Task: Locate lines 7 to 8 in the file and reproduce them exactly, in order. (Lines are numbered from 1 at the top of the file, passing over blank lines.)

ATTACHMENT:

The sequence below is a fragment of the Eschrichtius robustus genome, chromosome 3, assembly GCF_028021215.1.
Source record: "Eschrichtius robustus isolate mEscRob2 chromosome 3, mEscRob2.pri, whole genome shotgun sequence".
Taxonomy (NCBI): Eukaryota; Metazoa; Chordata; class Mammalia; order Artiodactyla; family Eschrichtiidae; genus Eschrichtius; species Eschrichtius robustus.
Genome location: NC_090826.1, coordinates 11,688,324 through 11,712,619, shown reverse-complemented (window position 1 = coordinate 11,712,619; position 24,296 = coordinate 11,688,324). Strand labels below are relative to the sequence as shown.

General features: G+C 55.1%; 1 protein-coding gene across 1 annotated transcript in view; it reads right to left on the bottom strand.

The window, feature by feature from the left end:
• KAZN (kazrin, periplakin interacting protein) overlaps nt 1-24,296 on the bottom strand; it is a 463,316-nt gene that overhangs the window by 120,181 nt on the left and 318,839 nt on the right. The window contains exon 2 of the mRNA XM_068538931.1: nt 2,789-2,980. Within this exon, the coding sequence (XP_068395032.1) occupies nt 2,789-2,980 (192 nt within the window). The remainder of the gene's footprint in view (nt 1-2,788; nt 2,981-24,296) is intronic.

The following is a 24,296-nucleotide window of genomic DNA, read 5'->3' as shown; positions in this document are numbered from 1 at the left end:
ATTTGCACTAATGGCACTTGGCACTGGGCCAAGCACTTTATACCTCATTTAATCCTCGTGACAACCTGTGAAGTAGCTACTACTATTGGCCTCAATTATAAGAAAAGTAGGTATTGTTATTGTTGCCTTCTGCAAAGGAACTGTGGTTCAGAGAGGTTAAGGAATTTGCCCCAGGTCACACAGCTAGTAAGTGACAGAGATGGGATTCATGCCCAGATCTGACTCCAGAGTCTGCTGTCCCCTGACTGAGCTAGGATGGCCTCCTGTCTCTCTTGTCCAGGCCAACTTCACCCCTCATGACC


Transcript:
• KAZN (kazrin, periplakin interacting protein) overlaps nt 1-24,296 on the bottom strand; it is a 463,316-nt gene that overhangs the window by 120,181 nt on the left and 318,839 nt on the right. The window contains exon 2 of the mRNA XM_068538931.1: nt 2,789-2,980. Within this exon, the coding sequence (XP_068395032.1) occupies nt 2,789-2,980 (192 nt within the window). The remainder of the gene's footprint in view (nt 1-2,788; nt 2,981-24,296) is intronic.

The following is a 24,296-nucleotide window of genomic DNA, read 5'->3' as shown; positions in this document are numbered from 1 at the left end: